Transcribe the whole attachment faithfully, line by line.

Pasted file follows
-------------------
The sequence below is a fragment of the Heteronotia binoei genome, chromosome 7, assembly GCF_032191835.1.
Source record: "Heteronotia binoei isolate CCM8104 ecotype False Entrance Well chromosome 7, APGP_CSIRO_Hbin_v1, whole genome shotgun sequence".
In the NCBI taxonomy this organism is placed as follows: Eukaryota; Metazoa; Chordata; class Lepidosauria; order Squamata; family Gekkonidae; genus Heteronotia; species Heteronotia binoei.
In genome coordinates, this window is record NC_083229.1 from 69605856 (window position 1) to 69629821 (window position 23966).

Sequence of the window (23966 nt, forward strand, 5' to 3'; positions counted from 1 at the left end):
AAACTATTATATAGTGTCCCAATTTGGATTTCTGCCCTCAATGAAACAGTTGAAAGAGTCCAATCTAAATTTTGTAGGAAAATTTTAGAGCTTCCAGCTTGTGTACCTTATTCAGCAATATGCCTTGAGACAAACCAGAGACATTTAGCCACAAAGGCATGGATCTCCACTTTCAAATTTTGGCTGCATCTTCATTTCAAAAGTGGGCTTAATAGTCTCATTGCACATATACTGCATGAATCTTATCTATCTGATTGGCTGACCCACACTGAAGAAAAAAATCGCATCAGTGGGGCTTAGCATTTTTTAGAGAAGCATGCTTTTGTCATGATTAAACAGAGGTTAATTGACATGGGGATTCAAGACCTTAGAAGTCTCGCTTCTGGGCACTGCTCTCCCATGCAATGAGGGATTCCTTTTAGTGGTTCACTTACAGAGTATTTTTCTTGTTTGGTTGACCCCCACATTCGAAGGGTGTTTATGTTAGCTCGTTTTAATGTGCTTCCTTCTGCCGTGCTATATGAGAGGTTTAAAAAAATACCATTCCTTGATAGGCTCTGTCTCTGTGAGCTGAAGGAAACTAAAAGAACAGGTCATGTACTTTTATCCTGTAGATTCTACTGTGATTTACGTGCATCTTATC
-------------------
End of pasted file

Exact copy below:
The sequence below is a fragment of the Heteronotia binoei genome, chromosome 7, assembly GCF_032191835.1.
Source record: "Heteronotia binoei isolate CCM8104 ecotype False Entrance Well chromosome 7, APGP_CSIRO_Hbin_v1, whole genome shotgun sequence".
In the NCBI taxonomy this organism is placed as follows: Eukaryota; Metazoa; Chordata; class Lepidosauria; order Squamata; family Gekkonidae; genus Heteronotia; species Heteronotia binoei.
In genome coordinates, this window is record NC_083229.1 from 69605856 (window position 1) to 69629821 (window position 23966).

Sequence of the window (23966 nt, forward strand, 5' to 3'; positions counted from 1 at the left end):
AAACTATTATATAGTGTCCCAATTTGGATTTCTGCCCTCAATGAAACAGTTGAAAGAGTCCAATCTAAATTTTGTAGGAAAATTTTAGAGCTTCCAGCTTGTGTACCTTATTCAGCAATATGCCTTGAGACAAACCAGAGACATTTAGCCACAAAGGCATGGATCTCCACTTTCAAATTTTGGCTGCATCTTCATTTCAAAAGTGGGCTTAATAGTCTCATTGCACATATACTGCATGAATCTTATCTATCTGATTGGCTGACCCACACTGAAGAAAAAAATCGCATCAGTGGGGCTTAGCATTTTTTAGAGAAGCATGCTTTTGTCATGATTAAACAGAGGTTAATTGACATGGGGATTCAAGACCTTAGAAGTCTCGCTTCTGGGCACTGCTCTCCCATGCAATGAGGGATTCCTTTTAGTGGTTCACTTACAGAGTATTTTTCTTGTTTGGTTGACCCCCACATTCGAAGGGTGTTTATGTTAGCTCGTTTTAATGTGCTTCCTTCTGCCGTGCTATATGAGAGGTTTAAAAAAATACCATTCCTTGATAGGCTCTGTCTCTGTGAGCTGAAGGAAACTAAAAGAACAGGTCATGTACTTTTATCCTGTAGATTCTACTGTGATTTACGTGCATCTTATC